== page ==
It’s unclear if Apple is setting a precedent, or has only accidentally allowed the approval of a new app, known as Been Choice, into the iTunes App Store. The app claims to block advertisements not only in mobile applications, but also in native mobile apps, including Facebook and even Apple’s own News application. To make this work, Been Choice offers a combination of a content blocker for Safari and a VPN service, the latter which allows it to filter out ad traffic using deep packet inspection.
Obviously, blocking ads in native applications could be disruptive to the primary way a number of mobile application developers make money today. So while Apple may be catering to consumers’ growing disgust with invasive and disruptive online advertisements bysupporting ad-blocking technology in its newly released mobile operating system, iOS 9, it seems that allowing an app like Been Choice to actually block ads in native apps – and in particular, Apple’s own News app – goes against Apple’s own best interests.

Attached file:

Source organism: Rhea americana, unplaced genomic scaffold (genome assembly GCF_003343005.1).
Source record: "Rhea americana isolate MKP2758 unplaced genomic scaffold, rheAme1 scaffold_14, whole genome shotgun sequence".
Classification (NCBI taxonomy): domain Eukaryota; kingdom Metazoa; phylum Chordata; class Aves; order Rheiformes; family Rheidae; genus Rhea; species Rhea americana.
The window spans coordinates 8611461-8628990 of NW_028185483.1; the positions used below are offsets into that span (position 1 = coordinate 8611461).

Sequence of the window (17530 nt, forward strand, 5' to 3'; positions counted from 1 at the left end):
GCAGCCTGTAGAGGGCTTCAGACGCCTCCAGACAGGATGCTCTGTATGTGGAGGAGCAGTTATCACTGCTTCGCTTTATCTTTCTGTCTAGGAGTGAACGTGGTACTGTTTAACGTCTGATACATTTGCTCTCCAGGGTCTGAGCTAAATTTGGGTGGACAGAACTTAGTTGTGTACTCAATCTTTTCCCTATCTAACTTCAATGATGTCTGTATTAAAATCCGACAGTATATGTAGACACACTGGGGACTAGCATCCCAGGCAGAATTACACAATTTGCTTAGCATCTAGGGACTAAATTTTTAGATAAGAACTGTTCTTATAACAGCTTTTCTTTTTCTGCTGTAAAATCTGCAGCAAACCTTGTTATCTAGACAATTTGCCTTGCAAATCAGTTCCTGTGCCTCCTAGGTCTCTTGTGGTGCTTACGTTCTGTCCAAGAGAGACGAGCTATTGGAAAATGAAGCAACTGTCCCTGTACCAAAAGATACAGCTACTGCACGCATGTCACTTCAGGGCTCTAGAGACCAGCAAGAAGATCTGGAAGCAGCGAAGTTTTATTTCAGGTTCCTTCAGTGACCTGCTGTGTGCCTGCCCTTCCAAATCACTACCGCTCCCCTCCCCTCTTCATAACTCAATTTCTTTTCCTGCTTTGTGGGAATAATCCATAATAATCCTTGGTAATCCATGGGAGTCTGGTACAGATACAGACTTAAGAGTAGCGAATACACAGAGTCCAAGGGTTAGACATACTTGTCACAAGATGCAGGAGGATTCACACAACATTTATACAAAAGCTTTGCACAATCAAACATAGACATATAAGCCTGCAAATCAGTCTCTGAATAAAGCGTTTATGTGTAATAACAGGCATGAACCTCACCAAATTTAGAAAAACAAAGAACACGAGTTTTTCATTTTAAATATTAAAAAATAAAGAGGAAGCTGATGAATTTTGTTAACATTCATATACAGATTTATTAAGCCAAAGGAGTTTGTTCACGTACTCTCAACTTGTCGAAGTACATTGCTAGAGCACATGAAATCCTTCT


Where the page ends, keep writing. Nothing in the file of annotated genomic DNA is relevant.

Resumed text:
In other words, time will tell whether Apple meant to allow such a thing or whether Been Choice getting the boot from the Apple App Store is only moments away. (Apple has not yet commented.)
The app is also concerning because it hides a paid surveys operation under the hood of an app promoting data privacy, which seems like a bad fit.
The oddly named Been Choice application was created by co-founders Dave Yoon and Sang Shin, who met at McKinsey & Co. and have worked together for more than eight years. Yoon was involved with marketing and marketing insights at McKinsey, while Shin has worked in technology for two decades, mostly in finance.
Yoon explains that the motivation behind Been Choice has to do with offering users a choice between ad blocking and sharing data in order to earn rewards. That is, users are compensated when they agree to share their behavioral data with advertisers, publishers and app developers. Those rewards come in the form of cash (via PayPal) for now, but the app promises that Amazon gift cards and the option to donate earnings are planned.